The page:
Hogwarts Legacy is undoubtedly one of the most anticipated games of the year. First announced in September 2020, the long awaited game allows players to roleplay as a student in the Hogwarts School of Witchcraft and Wizardry. Gamers will be able to explore the halls of Hogwarts, learn magic, fly around on a broom, and interact with hundreds of characters. As reviews roll out this week in anticipation of the February 10 release date, it appears by most accounts that the game will live up to the hype, and let gamers live out their wildest wizarding fantasies.
But almost immediately since its announcement, the game’s been mired in controversy - but not for anything in the game itself. Rather, the game has a lot of baggage it has desperately been trying to shake: Original series author J.K. Rowling.
Hogwarts: Legacy of Controversy
For years, J.K. Rowling’s ‘likes’ on social media hinted towards her anti-transgender beliefs. But it wasn’t until 2020 that she confirmed her anti-trans stance with a lengthy post on her personal website. Since then, much of Rowling’s social media presence has traded in anti-trans rhetoric, particularly when it comes to transgender children.
Since that post, Harry Potter fans - many of them young and progressive on LGBTQ issues - have had a complicated relationship with the series, trying to love the Wizarding World while also finding its creator’s views toxic and hateful.
That has spilled over into one of the most anticipated video game releases of the year. Many LGBTQ gamers and allies have committed not to purchase the game, despite reports that development of the game began before Rowling’s 2020 post. The game’s creators have stated that Rowling didn’t work directly with them to develop any material for the game, but she is almost certainly going to be receiving royalties from every sale of the game, given it is based on her intellectual property.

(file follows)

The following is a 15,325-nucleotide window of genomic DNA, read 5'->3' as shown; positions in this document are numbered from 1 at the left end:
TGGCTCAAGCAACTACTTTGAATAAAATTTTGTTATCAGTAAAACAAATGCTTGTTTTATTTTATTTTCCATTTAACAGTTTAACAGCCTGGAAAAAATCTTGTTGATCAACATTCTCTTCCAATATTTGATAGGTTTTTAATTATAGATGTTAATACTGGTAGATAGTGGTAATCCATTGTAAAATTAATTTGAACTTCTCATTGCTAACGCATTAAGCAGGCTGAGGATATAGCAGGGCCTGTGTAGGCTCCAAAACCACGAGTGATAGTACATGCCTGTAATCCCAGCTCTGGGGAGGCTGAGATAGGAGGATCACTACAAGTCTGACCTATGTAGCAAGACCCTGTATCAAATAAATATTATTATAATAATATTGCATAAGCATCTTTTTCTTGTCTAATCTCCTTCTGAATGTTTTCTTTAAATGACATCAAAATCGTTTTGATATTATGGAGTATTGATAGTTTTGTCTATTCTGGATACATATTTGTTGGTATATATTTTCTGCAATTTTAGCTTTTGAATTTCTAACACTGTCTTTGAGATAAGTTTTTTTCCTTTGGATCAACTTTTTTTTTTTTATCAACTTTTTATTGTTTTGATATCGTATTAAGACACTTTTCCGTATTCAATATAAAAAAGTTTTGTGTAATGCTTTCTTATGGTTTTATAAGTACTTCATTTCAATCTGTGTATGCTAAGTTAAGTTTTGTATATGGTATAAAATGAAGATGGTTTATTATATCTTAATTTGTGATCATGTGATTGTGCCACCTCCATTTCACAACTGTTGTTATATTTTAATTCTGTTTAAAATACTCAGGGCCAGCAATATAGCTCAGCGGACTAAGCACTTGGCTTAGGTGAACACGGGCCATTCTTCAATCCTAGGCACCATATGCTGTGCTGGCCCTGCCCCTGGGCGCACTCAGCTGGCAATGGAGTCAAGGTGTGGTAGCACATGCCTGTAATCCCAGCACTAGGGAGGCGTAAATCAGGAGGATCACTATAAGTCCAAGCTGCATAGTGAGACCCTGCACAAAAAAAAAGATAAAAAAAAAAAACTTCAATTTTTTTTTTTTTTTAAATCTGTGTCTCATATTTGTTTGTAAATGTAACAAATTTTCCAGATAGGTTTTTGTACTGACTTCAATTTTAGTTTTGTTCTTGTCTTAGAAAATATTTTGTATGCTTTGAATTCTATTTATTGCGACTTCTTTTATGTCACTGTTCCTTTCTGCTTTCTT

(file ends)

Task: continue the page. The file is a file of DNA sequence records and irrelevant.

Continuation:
The game’s creators have done their best to distance themselves from Rowling’s views. The character creator in the game reportedly allows gamers to create a transgender or gender nonconforming character as their in-game avatar, and it even includes the Wizarding World’s first transgender character, the owner of a local pub in Hogsmeade named Sirona Ryan.
The game’s director, Alan Tew, says that the developers at Avalanche Games are committed to making a game that everyone can play. “We know our fans fell in love with the wizarding world, and we believe they fell in love with it for the right reasons,” he explains. “For us, it’s making sure that the audience, who always dreamed of having this game, had the opportunity to feel welcomed back, that they have a home here and that it’s a good place to tell their story.”
This is hardly the first time the Harry Potter series has been the targets of protest, however. Upon the first book's release in 1997, the series was under fire from some evangelicals, who believed the book would lead children down a path of sin. Behind the titular character's boyish smile, ruffled black hair, and lightning bolt scar lay a sinister motive: converting impressionable children to a life of witchcraft and paganism. School libraries in nearly half the states banned the books, and some churches and parent groups organized mass burnings of books, merchandise, and DVDs of the films.
For many LGBTQ gamers it’s simply too little too late, and they’ve pledged not to support the game financially. There have been numerous social media campaigns on Twitter, YouTube, Twitch, and more calling on gamers not to purchase the game, hoping to both hurt Rowling’s pocketbook as well as to show a general solidarity against her views.
If pre-orders are anything to go by… the campaign has largely failed. The game has been number one on Amazon’s video game bestseller list for weeks, long before its release date, and analysts already have it pinned as one of the top-selling video games of the year. Gamers, it appears, largely do not know - or more likely, do not care - about Rowling’s personal views on sex and gender. At least not enough to put the controller down and sit this game out.
What do you think of the protests? Was the movement doomed to fail from the start? And should gamers separate art from the artist?
When it comes to engaging with art created by people holding views we find disagreeable, where is the line?